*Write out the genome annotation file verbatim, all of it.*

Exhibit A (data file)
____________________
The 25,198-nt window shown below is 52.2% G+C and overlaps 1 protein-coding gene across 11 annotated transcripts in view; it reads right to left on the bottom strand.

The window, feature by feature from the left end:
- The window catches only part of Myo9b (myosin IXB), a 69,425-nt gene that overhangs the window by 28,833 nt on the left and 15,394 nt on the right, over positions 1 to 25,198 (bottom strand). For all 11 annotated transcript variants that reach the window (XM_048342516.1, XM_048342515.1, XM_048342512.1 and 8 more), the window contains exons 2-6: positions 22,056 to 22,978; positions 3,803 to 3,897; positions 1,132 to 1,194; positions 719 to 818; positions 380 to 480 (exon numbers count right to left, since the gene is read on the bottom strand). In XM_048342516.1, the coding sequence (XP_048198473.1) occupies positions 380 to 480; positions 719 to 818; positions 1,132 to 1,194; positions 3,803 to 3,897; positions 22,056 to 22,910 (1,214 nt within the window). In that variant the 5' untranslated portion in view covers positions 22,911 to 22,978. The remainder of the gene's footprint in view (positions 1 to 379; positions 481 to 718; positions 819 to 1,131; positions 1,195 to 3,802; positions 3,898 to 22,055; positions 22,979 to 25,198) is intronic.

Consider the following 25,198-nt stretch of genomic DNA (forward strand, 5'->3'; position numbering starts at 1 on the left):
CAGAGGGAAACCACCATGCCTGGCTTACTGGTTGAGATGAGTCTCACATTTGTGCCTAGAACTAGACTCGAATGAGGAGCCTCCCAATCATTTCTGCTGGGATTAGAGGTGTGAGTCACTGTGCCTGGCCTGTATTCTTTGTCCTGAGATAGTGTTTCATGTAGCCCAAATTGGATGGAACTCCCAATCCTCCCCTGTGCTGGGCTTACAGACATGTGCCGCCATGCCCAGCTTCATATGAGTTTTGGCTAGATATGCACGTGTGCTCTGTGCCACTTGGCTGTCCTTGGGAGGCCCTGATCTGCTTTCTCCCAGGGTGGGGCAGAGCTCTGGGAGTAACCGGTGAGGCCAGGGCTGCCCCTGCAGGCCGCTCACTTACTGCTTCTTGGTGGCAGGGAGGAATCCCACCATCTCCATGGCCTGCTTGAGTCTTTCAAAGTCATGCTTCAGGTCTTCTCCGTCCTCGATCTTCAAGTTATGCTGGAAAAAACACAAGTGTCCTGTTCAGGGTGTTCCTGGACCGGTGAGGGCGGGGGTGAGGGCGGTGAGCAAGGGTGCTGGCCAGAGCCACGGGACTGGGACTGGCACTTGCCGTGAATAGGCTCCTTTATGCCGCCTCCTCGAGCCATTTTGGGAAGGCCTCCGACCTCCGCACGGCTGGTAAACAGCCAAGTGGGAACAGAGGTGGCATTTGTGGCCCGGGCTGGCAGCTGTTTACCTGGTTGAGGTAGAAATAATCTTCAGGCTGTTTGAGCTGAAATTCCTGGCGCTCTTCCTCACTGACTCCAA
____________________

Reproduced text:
The 25,198-nt window shown below is 52.2% G+C and overlaps 1 protein-coding gene across 11 annotated transcripts in view; it reads right to left on the bottom strand.

The window, feature by feature from the left end:
- The window catches only part of Myo9b (myosin IXB), a 69,425-nt gene that overhangs the window by 28,833 nt on the left and 15,394 nt on the right, over positions 1 to 25,198 (bottom strand). For all 11 annotated transcript variants that reach the window (XM_048342516.1, XM_048342515.1, XM_048342512.1 and 8 more), the window contains exons 2-6: positions 22,056 to 22,978; positions 3,803 to 3,897; positions 1,132 to 1,194; positions 719 to 818; positions 380 to 480 (exon numbers count right to left, since the gene is read on the bottom strand). In XM_048342516.1, the coding sequence (XP_048198473.1) occupies positions 380 to 480; positions 719 to 818; positions 1,132 to 1,194; positions 3,803 to 3,897; positions 22,056 to 22,910 (1,214 nt within the window). In that variant the 5' untranslated portion in view covers positions 22,911 to 22,978. The remainder of the gene's footprint in view (positions 1 to 379; positions 481 to 718; positions 819 to 1,131; positions 1,195 to 3,802; positions 3,898 to 22,055; positions 22,979 to 25,198) is intronic.

Consider the following 25,198-nt stretch of genomic DNA (forward strand, 5'->3'; position numbering starts at 1 on the left):
CAGAGGGAAACCACCATGCCTGGCTTACTGGTTGAGATGAGTCTCACATTTGTGCCTAGAACTAGACTCGAATGAGGAGCCTCCCAATCATTTCTGCTGGGATTAGAGGTGTGAGTCACTGTGCCTGGCCTGTATTCTTTGTCCTGAGATAGTGTTTCATGTAGCCCAAATTGGATGGAACTCCCAATCCTCCCCTGTGCTGGGCTTACAGACATGTGCCGCCATGCCCAGCTTCATATGAGTTTTGGCTAGATATGCACGTGTGCTCTGTGCCACTTGGCTGTCCTTGGGAGGCCCTGATCTGCTTTCTCCCAGGGTGGGGCAGAGCTCTGGGAGTAACCGGTGAGGCCAGGGCTGCCCCTGCAGGCCGCTCACTTACTGCTTCTTGGTGGCAGGGAGGAATCCCACCATCTCCATGGCCTGCTTGAGTCTTTCAAAGTCATGCTTCAGGTCTTCTCCGTCCTCGATCTTCAAGTTATGCTGGAAAAAACACAAGTGTCCTGTTCAGGGTGTTCCTGGACCGGTGAGGGCGGGGGTGAGGGCGGTGAGCAAGGGTGCTGGCCAGAGCCACGGGACTGGGACTGGCACTTGCCGTGAATAGGCTCCTTTATGCCGCCTCCTCGAGCCATTTTGGGAAGGCCTCCGACCTCCGCACGGCTGGTAAACAGCCAAGTGGGAACAGAGGTGGCATTTGTGGCCCGGGCTGGCAGCTGTTTACCTGGTTGAGGTAGAAATAATCTTCAGGCTGTTTGAGCTGAAATTCCTGGCGCTCTTCCTCACTGACTCCAA